2. Another could be to ask them to record an anecdote for you and email it to you, this gives you the chance to really get them to practice the language in a context they may frequently use.  An advantage of this is you can send them notes on their pronunciation, especially the intonation.

E.g. I was walking down the street yesterday when …

You know what will motivate your class best.

Enjoy

Grammar Girlfriend: The future

Grammar girlfriend is my made up girlfriend that I use to tell stories to introduce language points. The idea is simple: your telling your students a story so there is a clear context for the language, it’s nice exposure for them to natural speech and story-telling and because it’s you and it’s “personal”, your students are much more engaged and invested than if it was written in a book or some random recording.

This is a very quick story that I use to examine how we express the future in English. Feel free to steal, adapt or just to take the basic idea of having a made-up grammar partner.

So my girlfriend (Actually my ex now) came home one day with a picture she’d bought at a market somewhere. She came in all happy and pleased with herself and tried to show me the picture. Now, I was playing Xbox so didn’t really pay much attention (maybe that’s why she’s now my ex). Anyway she asked me to hang the painting on the wall for her.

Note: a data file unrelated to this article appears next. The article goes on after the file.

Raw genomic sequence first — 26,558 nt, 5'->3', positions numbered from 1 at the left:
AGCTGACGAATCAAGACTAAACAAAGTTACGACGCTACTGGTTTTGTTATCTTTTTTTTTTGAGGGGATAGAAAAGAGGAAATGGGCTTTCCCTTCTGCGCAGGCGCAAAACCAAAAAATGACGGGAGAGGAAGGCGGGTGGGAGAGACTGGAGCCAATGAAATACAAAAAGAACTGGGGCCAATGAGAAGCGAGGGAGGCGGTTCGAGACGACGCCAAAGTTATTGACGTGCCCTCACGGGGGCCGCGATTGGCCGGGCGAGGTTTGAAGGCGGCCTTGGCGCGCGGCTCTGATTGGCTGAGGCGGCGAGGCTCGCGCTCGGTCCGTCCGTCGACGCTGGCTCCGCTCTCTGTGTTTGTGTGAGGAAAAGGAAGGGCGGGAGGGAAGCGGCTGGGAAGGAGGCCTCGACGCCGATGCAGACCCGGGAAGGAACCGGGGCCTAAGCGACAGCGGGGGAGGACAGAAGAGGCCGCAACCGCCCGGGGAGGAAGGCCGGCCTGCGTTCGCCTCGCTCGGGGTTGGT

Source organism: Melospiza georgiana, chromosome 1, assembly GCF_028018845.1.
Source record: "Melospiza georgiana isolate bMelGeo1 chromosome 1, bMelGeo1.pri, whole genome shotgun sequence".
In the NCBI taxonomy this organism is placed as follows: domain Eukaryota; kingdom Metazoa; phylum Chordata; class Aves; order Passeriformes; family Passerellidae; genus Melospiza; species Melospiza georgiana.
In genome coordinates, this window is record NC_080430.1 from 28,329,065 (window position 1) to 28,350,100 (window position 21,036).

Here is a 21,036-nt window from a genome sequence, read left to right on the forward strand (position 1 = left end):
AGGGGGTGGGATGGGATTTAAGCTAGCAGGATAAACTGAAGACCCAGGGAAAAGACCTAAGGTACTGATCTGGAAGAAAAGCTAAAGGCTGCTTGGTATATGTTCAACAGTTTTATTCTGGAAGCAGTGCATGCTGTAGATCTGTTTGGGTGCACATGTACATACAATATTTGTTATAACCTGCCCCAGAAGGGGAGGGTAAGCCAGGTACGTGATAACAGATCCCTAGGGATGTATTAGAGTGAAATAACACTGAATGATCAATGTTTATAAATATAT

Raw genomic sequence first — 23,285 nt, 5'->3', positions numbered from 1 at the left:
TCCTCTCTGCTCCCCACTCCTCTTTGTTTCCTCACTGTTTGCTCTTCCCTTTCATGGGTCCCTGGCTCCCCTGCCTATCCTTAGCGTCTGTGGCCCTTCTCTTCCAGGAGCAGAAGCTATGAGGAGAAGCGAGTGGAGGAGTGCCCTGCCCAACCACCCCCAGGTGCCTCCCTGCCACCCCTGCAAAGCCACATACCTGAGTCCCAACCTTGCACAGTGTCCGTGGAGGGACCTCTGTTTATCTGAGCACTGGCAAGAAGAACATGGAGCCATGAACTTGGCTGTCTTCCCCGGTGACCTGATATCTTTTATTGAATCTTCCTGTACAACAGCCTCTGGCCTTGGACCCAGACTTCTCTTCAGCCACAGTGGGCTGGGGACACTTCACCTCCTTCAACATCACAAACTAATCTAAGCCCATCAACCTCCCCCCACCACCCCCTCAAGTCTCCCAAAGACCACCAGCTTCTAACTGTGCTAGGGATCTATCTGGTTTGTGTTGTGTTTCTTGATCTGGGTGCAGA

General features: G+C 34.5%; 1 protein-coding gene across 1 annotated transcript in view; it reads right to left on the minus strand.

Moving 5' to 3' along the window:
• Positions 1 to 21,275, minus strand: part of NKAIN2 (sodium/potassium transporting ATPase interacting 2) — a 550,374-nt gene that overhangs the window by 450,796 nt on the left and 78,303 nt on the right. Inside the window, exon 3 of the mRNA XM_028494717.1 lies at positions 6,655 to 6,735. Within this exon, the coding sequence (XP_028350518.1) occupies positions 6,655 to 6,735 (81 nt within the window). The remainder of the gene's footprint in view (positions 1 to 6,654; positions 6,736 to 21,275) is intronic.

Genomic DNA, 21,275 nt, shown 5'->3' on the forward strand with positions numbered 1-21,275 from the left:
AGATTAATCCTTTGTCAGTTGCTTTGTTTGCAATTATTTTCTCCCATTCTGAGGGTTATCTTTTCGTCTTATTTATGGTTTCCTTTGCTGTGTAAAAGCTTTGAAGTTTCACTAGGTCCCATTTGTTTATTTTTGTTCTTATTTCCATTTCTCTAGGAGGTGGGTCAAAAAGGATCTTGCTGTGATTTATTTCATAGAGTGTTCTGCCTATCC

A few days later she comes home and there’s the painting lying against the wall where she left it. “David!” she says, “David! My painting!”.

Now at this point I have three things I can say to my girlfriend:

  1. Don’t worry, I’ll hang it tomorrow.
  2. Don’t worry, I’m going to hang it tomorrow.
  3. Don’t worry, I’m hanging it tomorrow.

At this point I display these three options on the board and explain that each of them is grammatically correct, each of them is possible in this situation and in each one the result is the same, the painting will be on the wall tomorrow but that each one gives my girlfriend different information.

The task for the students is to discuss each of them, decide what information each one tells her and which one I probably said.

  1. Don’t worry, I’ll hang it tomorrow. – I’ve only just decided about this and I hadn’t given it any thought before this moment.
  2. Don’t worry, I’m going to hang it tomorrow. – I thought about it before now and made the decision to hang it tomorrow.
  3. Don’t worry, I’m hanging it tomorrow. – Don’t worry darling, I thought about this before now, I’ve organised everything, I’ve bought a hammer and a nail and got my spirit-level out and all that jazz, it’s happening tomorrow…worry not my dear. 

Above is the info you’re looking for from the students, and obviously the answer is number 3. This usually leads to a discussion about the future in English and how it’s all about what the speaker wants to express to the listener and by using “will” alone, the learners are limiting themselves. You could also look at the fact that I said 3 but 1 was probably the truth.

Enjoy.